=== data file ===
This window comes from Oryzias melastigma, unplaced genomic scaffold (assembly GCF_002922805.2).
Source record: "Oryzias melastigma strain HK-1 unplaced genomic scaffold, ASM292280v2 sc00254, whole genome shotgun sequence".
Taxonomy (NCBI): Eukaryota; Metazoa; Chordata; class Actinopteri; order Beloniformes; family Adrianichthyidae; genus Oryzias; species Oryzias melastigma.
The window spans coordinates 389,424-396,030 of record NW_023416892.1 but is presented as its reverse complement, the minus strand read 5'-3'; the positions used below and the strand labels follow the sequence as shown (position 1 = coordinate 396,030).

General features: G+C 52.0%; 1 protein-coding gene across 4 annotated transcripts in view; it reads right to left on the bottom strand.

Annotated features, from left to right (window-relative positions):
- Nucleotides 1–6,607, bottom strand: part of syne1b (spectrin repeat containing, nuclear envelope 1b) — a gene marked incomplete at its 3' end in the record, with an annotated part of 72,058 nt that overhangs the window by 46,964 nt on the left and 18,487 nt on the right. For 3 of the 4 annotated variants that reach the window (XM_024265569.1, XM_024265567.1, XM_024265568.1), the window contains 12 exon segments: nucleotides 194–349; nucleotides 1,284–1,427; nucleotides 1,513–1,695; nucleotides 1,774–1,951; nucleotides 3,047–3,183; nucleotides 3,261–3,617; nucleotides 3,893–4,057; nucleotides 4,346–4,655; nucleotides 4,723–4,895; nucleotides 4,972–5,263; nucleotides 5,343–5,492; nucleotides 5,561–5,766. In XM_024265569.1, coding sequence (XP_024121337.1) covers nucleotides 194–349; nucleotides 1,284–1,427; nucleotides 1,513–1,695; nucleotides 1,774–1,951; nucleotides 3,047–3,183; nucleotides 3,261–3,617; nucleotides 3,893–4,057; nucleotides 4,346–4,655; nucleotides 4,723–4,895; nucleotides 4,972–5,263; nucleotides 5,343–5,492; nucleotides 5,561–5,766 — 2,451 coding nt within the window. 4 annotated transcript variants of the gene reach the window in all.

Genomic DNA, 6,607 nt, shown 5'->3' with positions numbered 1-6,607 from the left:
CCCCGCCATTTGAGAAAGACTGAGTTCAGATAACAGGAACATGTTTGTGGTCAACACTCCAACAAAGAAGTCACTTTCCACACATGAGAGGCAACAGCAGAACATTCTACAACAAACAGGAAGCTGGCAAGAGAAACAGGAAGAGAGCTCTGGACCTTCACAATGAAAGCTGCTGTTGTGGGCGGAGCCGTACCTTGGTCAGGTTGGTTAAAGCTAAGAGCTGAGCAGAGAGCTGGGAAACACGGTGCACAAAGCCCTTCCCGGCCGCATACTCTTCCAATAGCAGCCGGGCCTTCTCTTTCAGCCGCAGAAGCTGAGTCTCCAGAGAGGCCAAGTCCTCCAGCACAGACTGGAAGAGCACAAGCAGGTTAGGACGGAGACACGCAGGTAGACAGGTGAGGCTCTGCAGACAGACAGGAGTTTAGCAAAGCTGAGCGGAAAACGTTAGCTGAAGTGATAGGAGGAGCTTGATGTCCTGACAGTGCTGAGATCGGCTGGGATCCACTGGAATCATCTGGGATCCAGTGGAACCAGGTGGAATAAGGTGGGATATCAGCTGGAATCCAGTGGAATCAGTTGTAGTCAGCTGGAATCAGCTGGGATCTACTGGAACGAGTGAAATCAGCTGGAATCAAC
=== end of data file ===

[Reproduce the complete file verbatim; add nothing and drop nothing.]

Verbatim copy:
This window comes from Oryzias melastigma, unplaced genomic scaffold (assembly GCF_002922805.2).
Source record: "Oryzias melastigma strain HK-1 unplaced genomic scaffold, ASM292280v2 sc00254, whole genome shotgun sequence".
Taxonomy (NCBI): Eukaryota; Metazoa; Chordata; class Actinopteri; order Beloniformes; family Adrianichthyidae; genus Oryzias; species Oryzias melastigma.
The window spans coordinates 389,424-396,030 of record NW_023416892.1 but is presented as its reverse complement, the minus strand read 5'-3'; the positions used below and the strand labels follow the sequence as shown (position 1 = coordinate 396,030).

General features: G+C 52.0%; 1 protein-coding gene across 4 annotated transcripts in view; it reads right to left on the bottom strand.

Annotated features, from left to right (window-relative positions):
- Nucleotides 1–6,607, bottom strand: part of syne1b (spectrin repeat containing, nuclear envelope 1b) — a gene marked incomplete at its 3' end in the record, with an annotated part of 72,058 nt that overhangs the window by 46,964 nt on the left and 18,487 nt on the right. For 3 of the 4 annotated variants that reach the window (XM_024265569.1, XM_024265567.1, XM_024265568.1), the window contains 12 exon segments: nucleotides 194–349; nucleotides 1,284–1,427; nucleotides 1,513–1,695; nucleotides 1,774–1,951; nucleotides 3,047–3,183; nucleotides 3,261–3,617; nucleotides 3,893–4,057; nucleotides 4,346–4,655; nucleotides 4,723–4,895; nucleotides 4,972–5,263; nucleotides 5,343–5,492; nucleotides 5,561–5,766. In XM_024265569.1, coding sequence (XP_024121337.1) covers nucleotides 194–349; nucleotides 1,284–1,427; nucleotides 1,513–1,695; nucleotides 1,774–1,951; nucleotides 3,047–3,183; nucleotides 3,261–3,617; nucleotides 3,893–4,057; nucleotides 4,346–4,655; nucleotides 4,723–4,895; nucleotides 4,972–5,263; nucleotides 5,343–5,492; nucleotides 5,561–5,766 — 2,451 coding nt within the window. 4 annotated transcript variants of the gene reach the window in all.

Genomic DNA, 6,607 nt, shown 5'->3' with positions numbered 1-6,607 from the left:
CCCCGCCATTTGAGAAAGACTGAGTTCAGATAACAGGAACATGTTTGTGGTCAACACTCCAACAAAGAAGTCACTTTCCACACATGAGAGGCAACAGCAGAACATTCTACAACAAACAGGAAGCTGGCAAGAGAAACAGGAAGAGAGCTCTGGACCTTCACAATGAAAGCTGCTGTTGTGGGCGGAGCCGTACCTTGGTCAGGTTGGTTAAAGCTAAGAGCTGAGCAGAGAGCTGGGAAACACGGTGCACAAAGCCCTTCCCGGCCGCATACTCTTCCAATAGCAGCCGGGCCTTCTCTTTCAGCCGCAGAAGCTGAGTCTCCAGAGAGGCCAAGTCCTCCAGCACAGACTGGAAGAGCACAAGCAGGTTAGGACGGAGACACGCAGGTAGACAGGTGAGGCTCTGCAGACAGACAGGAGTTTAGCAAAGCTGAGCGGAAAACGTTAGCTGAAGTGATAGGAGGAGCTTGATGTCCTGACAGTGCTGAGATCGGCTGGGATCCACTGGAATCATCTGGGATCCAGTGGAACCAGGTGGAATAAGGTGGGATATCAGCTGGAATCCAGTGGAATCAGTTGTAGTCAGCTGGAATCAGCTGGGATCTACTGGAACGAGTGAAATCAGCTGGAATCAAC